When I was a child, we raked the leaves into huge piles at the curb,jumped into the center, and then raked them back into piles.  On chilly evenings, all over the neighborhood the children watched in wide-eyed wonder while adults monitored the crackling, burning leaves.  Sunday evenings at our house meant eating popcorn and sliced apples while we watched Gunsmoke and Bonanza.

Things change.  Children grow up, move away, and many have their own children and grandchildren now.  Spouses and friends are gone, and houses hold new families.  The October lawns are still covered in rustling colors, but leaf burning is banned.  And on crisp fall evenings you no longer sit at the picture window, a notebook open on your lap as you pen poems and stories about children jumping in leaves and animals preparing for winter.  Your home now is a cozy apartment on the second floor of Presbyterian Village, and your failing memory and poor vision no longer inspire writing ideas.

So during this visit, as the sky darkened outside we turned on all the lights in your living room.  You snuggled in your recliner, covered with the fluffy bright green blanket.  We shared microwave popcorn and orange slices.  I flipped through some of your light verse poetry, reading the titles aloud until you seemed to choose the one titled “Homes.”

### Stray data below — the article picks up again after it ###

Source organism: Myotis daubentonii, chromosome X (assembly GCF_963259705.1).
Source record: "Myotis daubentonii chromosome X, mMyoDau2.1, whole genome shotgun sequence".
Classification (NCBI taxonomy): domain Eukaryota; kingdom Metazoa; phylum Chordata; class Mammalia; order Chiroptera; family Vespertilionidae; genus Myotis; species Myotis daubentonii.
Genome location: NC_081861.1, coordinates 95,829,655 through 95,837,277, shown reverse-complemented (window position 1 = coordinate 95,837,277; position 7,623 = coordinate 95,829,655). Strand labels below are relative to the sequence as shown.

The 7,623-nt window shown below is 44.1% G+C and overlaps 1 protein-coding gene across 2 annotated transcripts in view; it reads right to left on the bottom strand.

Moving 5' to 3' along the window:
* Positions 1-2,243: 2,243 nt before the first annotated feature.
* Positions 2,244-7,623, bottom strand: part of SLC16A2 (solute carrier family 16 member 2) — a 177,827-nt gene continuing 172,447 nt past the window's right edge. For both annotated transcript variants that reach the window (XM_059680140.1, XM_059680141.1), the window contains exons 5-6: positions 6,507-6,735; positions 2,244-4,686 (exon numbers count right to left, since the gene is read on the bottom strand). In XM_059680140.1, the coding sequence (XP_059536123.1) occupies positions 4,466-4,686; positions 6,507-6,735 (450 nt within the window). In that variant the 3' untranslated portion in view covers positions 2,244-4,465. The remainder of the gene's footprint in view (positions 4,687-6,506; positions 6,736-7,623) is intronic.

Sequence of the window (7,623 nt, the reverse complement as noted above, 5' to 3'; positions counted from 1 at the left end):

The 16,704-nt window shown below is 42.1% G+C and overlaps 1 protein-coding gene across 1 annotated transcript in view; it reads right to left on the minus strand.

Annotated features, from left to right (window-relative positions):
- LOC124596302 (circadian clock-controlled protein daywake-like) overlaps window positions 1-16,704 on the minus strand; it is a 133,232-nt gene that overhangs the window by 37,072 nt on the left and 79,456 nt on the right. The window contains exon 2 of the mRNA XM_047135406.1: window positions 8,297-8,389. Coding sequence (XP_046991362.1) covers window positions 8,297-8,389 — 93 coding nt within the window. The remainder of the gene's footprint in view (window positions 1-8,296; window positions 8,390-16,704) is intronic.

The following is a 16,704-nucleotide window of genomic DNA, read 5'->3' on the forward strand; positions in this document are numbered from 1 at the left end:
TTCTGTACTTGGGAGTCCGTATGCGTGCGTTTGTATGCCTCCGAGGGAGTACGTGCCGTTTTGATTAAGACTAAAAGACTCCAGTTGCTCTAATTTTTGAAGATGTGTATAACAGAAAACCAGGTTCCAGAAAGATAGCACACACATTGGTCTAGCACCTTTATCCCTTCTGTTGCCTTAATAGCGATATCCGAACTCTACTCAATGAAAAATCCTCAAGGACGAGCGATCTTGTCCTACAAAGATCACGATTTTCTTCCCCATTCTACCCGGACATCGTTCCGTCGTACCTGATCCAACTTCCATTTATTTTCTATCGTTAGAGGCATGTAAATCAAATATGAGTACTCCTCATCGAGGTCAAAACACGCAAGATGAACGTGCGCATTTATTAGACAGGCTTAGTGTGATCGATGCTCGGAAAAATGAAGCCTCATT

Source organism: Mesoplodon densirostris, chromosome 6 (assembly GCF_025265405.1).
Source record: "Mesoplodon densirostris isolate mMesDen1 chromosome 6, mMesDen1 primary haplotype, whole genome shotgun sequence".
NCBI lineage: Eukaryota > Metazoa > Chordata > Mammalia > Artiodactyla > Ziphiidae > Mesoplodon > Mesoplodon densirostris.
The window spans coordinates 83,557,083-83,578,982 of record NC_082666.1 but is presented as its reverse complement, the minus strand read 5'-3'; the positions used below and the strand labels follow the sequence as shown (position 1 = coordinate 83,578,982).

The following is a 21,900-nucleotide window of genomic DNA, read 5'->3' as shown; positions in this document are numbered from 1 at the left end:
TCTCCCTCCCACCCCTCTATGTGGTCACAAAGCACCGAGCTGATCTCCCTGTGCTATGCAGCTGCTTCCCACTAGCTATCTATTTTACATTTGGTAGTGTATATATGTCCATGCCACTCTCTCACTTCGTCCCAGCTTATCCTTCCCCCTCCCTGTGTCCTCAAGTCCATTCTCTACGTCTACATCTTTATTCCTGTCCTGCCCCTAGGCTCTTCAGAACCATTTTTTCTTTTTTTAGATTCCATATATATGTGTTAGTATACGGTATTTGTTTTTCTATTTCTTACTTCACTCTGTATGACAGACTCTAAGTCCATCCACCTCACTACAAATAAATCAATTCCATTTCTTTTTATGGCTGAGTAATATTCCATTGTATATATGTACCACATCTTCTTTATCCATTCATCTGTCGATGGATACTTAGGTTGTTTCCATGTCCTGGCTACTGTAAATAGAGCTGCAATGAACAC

The milk cow sleeps in the barn,

A house is home for folks.

The little birds sleep in a nest in a tree;

In the pond the bull-frog croaks.

 

The milk cow wouldn’t like my bed,

And I couldn’t sleep in a nest.

The bull-frog doesn’t like the barn.

Each one thinks his home is the best.

Mom, that’s  your charming poem, “Homes.”  You didn’t recognize it as something you had written.  As I reread it, you closed your eyes and took a nap.  I kept reading, just in case…

Things change, but memories remain, passed from mother to daughter to grandchildren to great-grandchildren.  It’s okay if you forget, Mom.  I’ll remember for you, and pass the memories on.  I promise.

Love, Marylin

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Filed under Dementia/Alzheimer's, memories for grandchildren, October glory